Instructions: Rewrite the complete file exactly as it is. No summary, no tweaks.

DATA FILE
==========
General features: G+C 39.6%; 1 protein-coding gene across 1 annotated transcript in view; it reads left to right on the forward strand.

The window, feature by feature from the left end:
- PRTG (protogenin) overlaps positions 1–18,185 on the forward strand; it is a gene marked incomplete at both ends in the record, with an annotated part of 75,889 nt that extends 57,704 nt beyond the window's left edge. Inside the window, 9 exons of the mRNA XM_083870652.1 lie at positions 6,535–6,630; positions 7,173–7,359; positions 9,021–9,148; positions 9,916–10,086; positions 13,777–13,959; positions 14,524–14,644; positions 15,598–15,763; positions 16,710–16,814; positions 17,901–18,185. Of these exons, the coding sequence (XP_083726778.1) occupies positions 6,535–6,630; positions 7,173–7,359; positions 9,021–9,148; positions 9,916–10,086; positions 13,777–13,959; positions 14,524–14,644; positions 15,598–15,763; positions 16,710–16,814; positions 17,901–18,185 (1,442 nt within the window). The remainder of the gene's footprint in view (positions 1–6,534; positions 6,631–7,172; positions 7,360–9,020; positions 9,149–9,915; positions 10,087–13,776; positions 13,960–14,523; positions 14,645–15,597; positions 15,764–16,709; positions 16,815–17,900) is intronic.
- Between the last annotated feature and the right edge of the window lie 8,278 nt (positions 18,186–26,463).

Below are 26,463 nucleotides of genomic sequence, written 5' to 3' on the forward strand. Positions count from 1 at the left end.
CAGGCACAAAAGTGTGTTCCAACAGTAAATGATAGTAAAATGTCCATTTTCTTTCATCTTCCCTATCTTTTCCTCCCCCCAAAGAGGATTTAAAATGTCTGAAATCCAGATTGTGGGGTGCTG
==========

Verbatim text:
General features: G+C 39.6%; 1 protein-coding gene across 1 annotated transcript in view; it reads left to right on the forward strand.

The window, feature by feature from the left end:
- PRTG (protogenin) overlaps positions 1–18,185 on the forward strand; it is a gene marked incomplete at both ends in the record, with an annotated part of 75,889 nt that extends 57,704 nt beyond the window's left edge. Inside the window, 9 exons of the mRNA XM_083870652.1 lie at positions 6,535–6,630; positions 7,173–7,359; positions 9,021–9,148; positions 9,916–10,086; positions 13,777–13,959; positions 14,524–14,644; positions 15,598–15,763; positions 16,710–16,814; positions 17,901–18,185. Of these exons, the coding sequence (XP_083726778.1) occupies positions 6,535–6,630; positions 7,173–7,359; positions 9,021–9,148; positions 9,916–10,086; positions 13,777–13,959; positions 14,524–14,644; positions 15,598–15,763; positions 16,710–16,814; positions 17,901–18,185 (1,442 nt within the window). The remainder of the gene's footprint in view (positions 1–6,534; positions 6,631–7,172; positions 7,360–9,020; positions 9,149–9,915; positions 10,087–13,776; positions 13,960–14,523; positions 14,645–15,597; positions 15,764–16,709; positions 16,815–17,900) is intronic.
- Between the last annotated feature and the right edge of the window lie 8,278 nt (positions 18,186–26,463).

Below are 26,463 nucleotides of genomic sequence, written 5' to 3' on the forward strand. Positions count from 1 at the left end.
CAGGCACAAAAGTGTGTTCCAACAGTAAATGATAGTAAAATGTCCATTTTCTTTCATCTTCCCTATCTTTTCCTCCCCCCAAAGAGGATTTAAAATGTCTGAAATCCAGATTGTGGGGTGCTG